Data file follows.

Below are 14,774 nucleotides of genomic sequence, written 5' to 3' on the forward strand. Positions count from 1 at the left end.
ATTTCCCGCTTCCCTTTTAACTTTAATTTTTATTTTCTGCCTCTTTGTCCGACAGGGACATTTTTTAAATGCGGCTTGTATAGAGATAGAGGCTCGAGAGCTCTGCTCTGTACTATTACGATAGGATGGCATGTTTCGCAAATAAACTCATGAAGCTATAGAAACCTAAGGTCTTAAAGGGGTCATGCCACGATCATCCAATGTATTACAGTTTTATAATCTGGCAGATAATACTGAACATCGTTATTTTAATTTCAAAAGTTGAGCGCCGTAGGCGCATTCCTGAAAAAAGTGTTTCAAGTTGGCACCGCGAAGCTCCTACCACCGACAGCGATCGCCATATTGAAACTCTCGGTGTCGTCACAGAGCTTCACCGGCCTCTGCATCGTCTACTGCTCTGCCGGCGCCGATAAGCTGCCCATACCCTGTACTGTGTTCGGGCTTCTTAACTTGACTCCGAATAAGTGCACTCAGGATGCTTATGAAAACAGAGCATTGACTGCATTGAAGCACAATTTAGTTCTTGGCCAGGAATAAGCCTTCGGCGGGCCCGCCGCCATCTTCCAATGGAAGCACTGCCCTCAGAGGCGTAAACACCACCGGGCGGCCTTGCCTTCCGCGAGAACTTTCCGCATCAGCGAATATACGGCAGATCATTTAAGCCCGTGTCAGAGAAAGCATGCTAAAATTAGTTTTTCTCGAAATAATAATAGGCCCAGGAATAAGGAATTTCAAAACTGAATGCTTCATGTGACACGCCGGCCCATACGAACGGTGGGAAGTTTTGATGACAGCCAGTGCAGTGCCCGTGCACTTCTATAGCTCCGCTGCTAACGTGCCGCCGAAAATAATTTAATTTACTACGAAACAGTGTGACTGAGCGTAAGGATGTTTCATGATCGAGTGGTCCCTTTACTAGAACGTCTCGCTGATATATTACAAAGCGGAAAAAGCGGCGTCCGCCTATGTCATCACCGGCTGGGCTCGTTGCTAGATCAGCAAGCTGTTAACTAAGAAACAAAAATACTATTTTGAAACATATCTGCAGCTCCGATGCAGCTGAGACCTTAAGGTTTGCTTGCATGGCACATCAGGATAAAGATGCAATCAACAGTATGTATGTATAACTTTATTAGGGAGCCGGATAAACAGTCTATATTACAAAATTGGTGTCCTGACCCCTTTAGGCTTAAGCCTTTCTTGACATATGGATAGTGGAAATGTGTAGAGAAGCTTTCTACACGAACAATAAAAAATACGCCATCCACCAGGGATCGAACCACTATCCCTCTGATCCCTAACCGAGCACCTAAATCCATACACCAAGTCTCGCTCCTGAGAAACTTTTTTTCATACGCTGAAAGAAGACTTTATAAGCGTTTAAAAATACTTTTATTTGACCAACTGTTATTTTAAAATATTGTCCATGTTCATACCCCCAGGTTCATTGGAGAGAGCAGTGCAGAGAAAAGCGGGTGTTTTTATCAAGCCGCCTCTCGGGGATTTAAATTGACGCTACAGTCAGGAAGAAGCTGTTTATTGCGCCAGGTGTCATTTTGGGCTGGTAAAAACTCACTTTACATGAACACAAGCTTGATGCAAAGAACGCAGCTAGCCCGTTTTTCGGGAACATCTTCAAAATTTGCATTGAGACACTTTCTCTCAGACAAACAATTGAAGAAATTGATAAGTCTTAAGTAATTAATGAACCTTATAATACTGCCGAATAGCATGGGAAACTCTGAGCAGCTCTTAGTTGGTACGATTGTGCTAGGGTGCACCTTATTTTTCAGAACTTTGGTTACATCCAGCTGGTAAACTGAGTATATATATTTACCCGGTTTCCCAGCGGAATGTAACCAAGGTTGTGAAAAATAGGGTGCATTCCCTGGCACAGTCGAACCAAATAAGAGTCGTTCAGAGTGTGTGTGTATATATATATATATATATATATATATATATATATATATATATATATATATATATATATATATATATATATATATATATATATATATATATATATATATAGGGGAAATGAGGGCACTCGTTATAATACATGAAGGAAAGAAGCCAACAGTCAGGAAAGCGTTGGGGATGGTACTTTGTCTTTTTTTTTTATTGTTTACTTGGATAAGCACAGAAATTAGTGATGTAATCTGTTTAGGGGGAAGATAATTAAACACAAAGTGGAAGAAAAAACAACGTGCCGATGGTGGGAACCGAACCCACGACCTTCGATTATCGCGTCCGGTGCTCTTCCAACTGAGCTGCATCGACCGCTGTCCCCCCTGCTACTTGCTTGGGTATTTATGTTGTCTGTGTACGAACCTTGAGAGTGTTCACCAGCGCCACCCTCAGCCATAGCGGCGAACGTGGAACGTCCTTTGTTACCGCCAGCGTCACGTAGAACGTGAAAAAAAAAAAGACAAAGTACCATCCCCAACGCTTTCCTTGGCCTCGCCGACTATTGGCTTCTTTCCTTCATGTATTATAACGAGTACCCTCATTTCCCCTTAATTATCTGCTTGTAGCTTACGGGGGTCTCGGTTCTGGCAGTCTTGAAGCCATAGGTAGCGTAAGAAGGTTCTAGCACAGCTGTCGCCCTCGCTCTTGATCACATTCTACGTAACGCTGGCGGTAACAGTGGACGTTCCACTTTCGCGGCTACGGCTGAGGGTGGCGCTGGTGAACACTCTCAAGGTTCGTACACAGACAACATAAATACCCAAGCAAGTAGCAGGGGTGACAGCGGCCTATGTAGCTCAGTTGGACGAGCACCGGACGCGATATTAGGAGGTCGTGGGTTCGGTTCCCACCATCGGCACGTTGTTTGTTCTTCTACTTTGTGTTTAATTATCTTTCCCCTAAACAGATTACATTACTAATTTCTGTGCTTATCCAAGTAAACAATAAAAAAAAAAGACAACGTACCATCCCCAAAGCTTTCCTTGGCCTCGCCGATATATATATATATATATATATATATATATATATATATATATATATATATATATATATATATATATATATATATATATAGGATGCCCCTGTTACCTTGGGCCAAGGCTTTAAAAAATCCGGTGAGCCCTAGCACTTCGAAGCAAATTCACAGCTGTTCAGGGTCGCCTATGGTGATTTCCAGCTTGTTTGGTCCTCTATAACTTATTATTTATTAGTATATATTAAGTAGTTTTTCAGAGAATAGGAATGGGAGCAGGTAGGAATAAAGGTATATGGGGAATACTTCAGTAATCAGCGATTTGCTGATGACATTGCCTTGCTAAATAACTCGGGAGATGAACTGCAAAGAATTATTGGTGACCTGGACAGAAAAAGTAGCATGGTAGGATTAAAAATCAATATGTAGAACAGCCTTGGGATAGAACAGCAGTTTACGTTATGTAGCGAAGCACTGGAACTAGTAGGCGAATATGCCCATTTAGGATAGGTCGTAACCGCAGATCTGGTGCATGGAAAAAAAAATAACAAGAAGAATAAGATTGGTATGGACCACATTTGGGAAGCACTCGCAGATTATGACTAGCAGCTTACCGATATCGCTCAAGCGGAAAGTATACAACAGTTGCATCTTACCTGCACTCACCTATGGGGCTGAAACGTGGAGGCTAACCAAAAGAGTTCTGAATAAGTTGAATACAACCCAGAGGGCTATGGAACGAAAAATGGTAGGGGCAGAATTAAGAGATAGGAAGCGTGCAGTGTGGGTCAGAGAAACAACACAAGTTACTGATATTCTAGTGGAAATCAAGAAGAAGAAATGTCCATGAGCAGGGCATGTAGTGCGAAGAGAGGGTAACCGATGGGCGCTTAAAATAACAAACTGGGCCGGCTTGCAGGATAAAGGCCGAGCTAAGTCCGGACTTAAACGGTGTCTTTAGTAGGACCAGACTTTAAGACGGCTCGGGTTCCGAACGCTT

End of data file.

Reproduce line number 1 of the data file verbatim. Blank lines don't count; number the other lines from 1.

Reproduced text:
Below are 14,774 nucleotides of genomic sequence, written 5' to 3' on the forward strand. Positions count from 1 at the left end.